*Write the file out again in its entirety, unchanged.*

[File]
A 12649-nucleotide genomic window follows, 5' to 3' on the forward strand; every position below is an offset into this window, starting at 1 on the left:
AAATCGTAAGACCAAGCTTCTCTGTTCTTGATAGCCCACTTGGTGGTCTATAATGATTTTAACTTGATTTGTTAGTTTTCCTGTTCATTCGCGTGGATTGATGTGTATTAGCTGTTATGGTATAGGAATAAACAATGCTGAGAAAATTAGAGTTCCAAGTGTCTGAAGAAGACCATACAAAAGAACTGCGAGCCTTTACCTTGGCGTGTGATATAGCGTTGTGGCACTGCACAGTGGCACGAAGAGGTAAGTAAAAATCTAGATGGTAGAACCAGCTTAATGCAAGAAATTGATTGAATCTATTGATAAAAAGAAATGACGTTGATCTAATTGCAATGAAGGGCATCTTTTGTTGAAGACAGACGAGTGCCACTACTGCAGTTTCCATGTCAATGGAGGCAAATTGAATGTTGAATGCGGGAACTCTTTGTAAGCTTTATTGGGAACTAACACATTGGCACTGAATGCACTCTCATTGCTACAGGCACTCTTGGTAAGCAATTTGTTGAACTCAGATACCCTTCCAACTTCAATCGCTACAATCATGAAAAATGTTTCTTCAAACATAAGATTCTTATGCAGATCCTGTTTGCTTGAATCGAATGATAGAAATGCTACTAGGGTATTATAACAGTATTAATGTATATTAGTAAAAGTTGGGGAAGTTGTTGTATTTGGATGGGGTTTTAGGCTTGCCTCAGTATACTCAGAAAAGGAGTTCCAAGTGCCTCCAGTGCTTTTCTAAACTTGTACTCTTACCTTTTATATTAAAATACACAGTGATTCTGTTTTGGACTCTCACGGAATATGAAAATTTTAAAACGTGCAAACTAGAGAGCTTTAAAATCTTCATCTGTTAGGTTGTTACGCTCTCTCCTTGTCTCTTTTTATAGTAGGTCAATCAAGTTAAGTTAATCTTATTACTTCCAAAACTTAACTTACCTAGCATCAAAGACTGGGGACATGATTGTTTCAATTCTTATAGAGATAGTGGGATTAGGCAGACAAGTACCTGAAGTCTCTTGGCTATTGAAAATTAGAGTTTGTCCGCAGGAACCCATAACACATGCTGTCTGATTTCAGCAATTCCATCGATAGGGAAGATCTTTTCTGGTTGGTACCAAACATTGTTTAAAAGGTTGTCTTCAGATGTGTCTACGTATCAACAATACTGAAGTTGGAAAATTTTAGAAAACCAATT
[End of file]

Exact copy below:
A 12649-nucleotide genomic window follows, 5' to 3' on the forward strand; every position below is an offset into this window, starting at 1 on the left:
AAATCGTAAGACCAAGCTTCTCTGTTCTTGATAGCCCACTTGGTGGTCTATAATGATTTTAACTTGATTTGTTAGTTTTCCTGTTCATTCGCGTGGATTGATGTGTATTAGCTGTTATGGTATAGGAATAAACAATGCTGAGAAAATTAGAGTTCCAAGTGTCTGAAGAAGACCATACAAAAGAACTGCGAGCCTTTACCTTGGCGTGTGATATAGCGTTGTGGCACTGCACAGTGGCACGAAGAGGTAAGTAAAAATCTAGATGGTAGAACCAGCTTAATGCAAGAAATTGATTGAATCTATTGATAAAAAGAAATGACGTTGATCTAATTGCAATGAAGGGCATCTTTTGTTGAAGACAGACGAGTGCCACTACTGCAGTTTCCATGTCAATGGAGGCAAATTGAATGTTGAATGCGGGAACTCTTTGTAAGCTTTATTGGGAACTAACACATTGGCACTGAATGCACTCTCATTGCTACAGGCACTCTTGGTAAGCAATTTGTTGAACTCAGATACCCTTCCAACTTCAATCGCTACAATCATGAAAAATGTTTCTTCAAACATAAGATTCTTATGCAGATCCTGTTTGCTTGAATCGAATGATAGAAATGCTACTAGGGTATTATAACAGTATTAATGTATATTAGTAAAAGTTGGGGAAGTTGTTGTATTTGGATGGGGTTTTAGGCTTGCCTCAGTATACTCAGAAAAGGAGTTCCAAGTGCCTCCAGTGCTTTTCTAAACTTGTACTCTTACCTTTTATATTAAAATACACAGTGATTCTGTTTTGGACTCTCACGGAATATGAAAATTTTAAAACGTGCAAACTAGAGAGCTTTAAAATCTTCATCTGTTAGGTTGTTACGCTCTCTCCTTGTCTCTTTTTATAGTAGGTCAATCAAGTTAAGTTAATCTTATTACTTCCAAAACTTAACTTACCTAGCATCAAAGACTGGGGACATGATTGTTTCAATTCTTATAGAGATAGTGGGATTAGGCAGACAAGTACCTGAAGTCTCTTGGCTATTGAAAATTAGAGTTTGTCCGCAGGAACCCATAACACATGCTGTCTGATTTCAGCAATTCCATCGATAGGGAAGATCTTTTCTGGTTGGTACCAAACATTGTTTAAAAGGTTGTCTTCAGATGTGTCTACGTATCAACAATACTGAAGTTGGAAAATTTTAGAAAACCAATT